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Tra Carson shines in 2015 despite struggling Aggie offense

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Texas A&M's offense was wildly inconsistent this year. Tra Carson was not.

Crystal LoGiudice-USA TODAY Sports

What's wrong with the offense?

Kevin Sumlin rode a swirl of hype and excitement into the SEC and in 2012 he caught lighting in a bottle with Johnny Manziel. The Aggies finished their inaugural season in the Southeastern Conference with the number two offense in the country. Remarkable. Kliff Kingsbury was snapped up to become the head coach of his alma mater and Clarence McKinney was given the reins to the offense. Year two of Johnny Manziel did see a bit of a drop-off: the Aggies finished 2013 ninth in total offense...AND CLARENCE MCKINNEY WAS DEMOTED at the end of the regular season. Demoted. For a regression, even though the offense was still top ten and second only to national title contender Auburn in the conference. At the time, this looked like a total commitment to excellence. Jake Spavital ascended as the chosen one; the golden child.

Why was McKinney relieved? Was he a placeholder just to get Spav some co-OC experience? Did Sumlin cave to some pressures to make a move after the ridiculous expectations set by Kingsbury in year one? Only a few people really know, but what everyone knows is this: since the 2013 season, when the team averaged over 44 points per game, the output has fallen steadily: the 2014 offense dropped to #32 overall, while scoring 35 ppg. This year's offense is ranked #46 and averages 28 ppg. So why was McKinney cast aside so readily and Spavital has been given two full years, while total yards per game has dropped from 538 to 423? Why has Sumlin not stepped in and made more internal adjustments? There could be any number of reasons: Sumlin could be regretting the McKinney move and is very hesitant to give into pressure to pull the trigger again. More likely is that he has already pulled the trigger on Spavital but wanted to wait until the end of the season, as he did with DC Mark Snyder.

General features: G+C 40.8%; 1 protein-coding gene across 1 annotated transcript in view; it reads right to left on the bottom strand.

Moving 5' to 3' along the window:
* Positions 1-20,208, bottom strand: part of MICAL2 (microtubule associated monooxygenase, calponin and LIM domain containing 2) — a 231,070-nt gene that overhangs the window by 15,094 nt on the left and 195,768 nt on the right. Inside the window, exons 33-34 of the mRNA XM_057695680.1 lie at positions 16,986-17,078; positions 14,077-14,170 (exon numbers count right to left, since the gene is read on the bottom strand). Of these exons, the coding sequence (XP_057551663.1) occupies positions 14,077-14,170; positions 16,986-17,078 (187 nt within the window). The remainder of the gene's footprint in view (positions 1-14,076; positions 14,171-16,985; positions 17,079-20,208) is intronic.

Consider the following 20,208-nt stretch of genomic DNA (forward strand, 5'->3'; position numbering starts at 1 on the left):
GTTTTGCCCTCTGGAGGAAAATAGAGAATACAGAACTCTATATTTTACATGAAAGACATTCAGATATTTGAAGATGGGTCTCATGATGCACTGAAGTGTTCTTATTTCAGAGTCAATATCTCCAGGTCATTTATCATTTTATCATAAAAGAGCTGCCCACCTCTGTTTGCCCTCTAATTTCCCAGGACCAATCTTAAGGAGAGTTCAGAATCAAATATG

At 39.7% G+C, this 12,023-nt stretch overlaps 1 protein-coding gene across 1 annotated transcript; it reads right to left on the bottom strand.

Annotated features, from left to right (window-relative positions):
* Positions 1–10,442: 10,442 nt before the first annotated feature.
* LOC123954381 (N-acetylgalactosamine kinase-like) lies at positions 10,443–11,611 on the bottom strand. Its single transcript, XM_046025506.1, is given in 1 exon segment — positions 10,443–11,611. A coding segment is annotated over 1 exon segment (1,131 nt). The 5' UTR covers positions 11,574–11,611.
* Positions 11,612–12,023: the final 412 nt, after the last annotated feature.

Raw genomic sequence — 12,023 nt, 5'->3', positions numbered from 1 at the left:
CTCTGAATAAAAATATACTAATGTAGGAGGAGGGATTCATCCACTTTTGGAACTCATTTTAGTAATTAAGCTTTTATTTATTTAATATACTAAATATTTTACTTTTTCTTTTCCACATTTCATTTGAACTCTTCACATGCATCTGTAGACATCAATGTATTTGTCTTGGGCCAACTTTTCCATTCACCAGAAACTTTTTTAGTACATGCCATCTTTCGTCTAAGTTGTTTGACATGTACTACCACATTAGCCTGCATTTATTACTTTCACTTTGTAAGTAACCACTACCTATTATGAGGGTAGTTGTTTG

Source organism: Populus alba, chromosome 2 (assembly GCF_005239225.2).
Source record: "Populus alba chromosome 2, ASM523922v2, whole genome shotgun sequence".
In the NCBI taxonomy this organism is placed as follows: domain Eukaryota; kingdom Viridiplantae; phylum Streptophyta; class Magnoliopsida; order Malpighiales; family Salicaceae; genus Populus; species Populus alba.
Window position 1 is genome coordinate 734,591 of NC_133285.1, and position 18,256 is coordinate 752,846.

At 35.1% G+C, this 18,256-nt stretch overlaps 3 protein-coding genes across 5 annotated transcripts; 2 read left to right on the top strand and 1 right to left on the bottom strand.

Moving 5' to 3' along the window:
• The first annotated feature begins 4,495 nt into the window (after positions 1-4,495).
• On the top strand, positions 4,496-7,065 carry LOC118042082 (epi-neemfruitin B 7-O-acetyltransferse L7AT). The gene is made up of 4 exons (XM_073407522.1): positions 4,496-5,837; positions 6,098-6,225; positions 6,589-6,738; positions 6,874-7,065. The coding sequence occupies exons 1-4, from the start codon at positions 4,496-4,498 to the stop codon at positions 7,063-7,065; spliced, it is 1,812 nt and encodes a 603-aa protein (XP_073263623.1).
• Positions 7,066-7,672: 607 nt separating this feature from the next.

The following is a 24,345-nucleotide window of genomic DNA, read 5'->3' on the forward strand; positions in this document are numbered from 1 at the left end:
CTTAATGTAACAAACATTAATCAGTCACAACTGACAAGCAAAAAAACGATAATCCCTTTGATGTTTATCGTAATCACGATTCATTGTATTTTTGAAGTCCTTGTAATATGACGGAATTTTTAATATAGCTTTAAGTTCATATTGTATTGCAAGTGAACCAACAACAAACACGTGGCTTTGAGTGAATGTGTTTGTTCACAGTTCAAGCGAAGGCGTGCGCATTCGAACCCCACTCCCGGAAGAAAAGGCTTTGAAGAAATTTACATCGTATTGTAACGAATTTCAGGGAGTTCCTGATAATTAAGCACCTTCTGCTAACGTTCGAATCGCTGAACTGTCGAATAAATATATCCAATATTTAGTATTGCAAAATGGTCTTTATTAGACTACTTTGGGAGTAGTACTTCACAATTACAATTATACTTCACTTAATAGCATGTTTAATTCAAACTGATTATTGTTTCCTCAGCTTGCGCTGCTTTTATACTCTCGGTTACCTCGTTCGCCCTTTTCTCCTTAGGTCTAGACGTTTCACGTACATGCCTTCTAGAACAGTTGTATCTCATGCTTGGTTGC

Whatever the reason, it's been frustrating as hell, because this year we've actually got the defense to keep us in games. We left two November wins on the table. Offensive implosions against Auburn and LSU are the difference between ten wins and eight. It's bad. One touchdown against each of those teams is bad. We have the talent. Some dropoff was imminent after Manziel's departure, but we're stocked with blue-chippers all across the offensive depth chart. Hell, the one position we are thin at this year gave us the most consistent producer in Tra Carson. The reasons why are myriad and complex, and could very well go beyond the simplistic solution being bandied about in the popular clamor of "Fire Spav." The inconsistency, the lack of identity or leadership, the sloppy penalties late in the season...these all go well beyond playcalling and design.

The solution is even more complex, and it resides only in Kevin Sumlin's head at this point. The man is facing a crucial juncture in his time here at A&M. He brought in Chavis and successfully fixed the defense, but it wasn't meant to come at the expense of the offense. The staff moves he makes in the next month or so will lay the foundation for a 2016 season that will carry massive expectations. Time to finally live up to the potential.

But how about that Tra Carson

Enough of the bad numbers. This whole season has been a circus of offensive criticism, but there's one guy who's quietly been turning in a great season, all things considered. Let's celebrate the best offensive performer of the year.

Tra Carson rolled up 69  yards in Death Valley last night to push his final regular season total to 1,059. And each one of those were tough, bruising, hard-earned yards. A few notes:

  • his longest run all year was 30 yards
  • he had 413 yards down the stretch in November
  • he had 6 rushing touchdowns
  • he had 28 catches for 176 yards and a TD
  • he had 100+ yards rushing in 6 of 12 games
  • five of those 100 yard games came against SEC foes

Carson had several factors to contend with: inconsistent offensive line play with very little push, some playcalling that didn't play to his strengths, and lack of depth that forced him to play far more snaps than he had been accustomed to. He plowed through it all with good grace and kept churning.

He's the first Aggie running back to break a thousand yards since 2011 (Cyrus Gray) and the first to do so in the SEC. Well done, Tra Carson.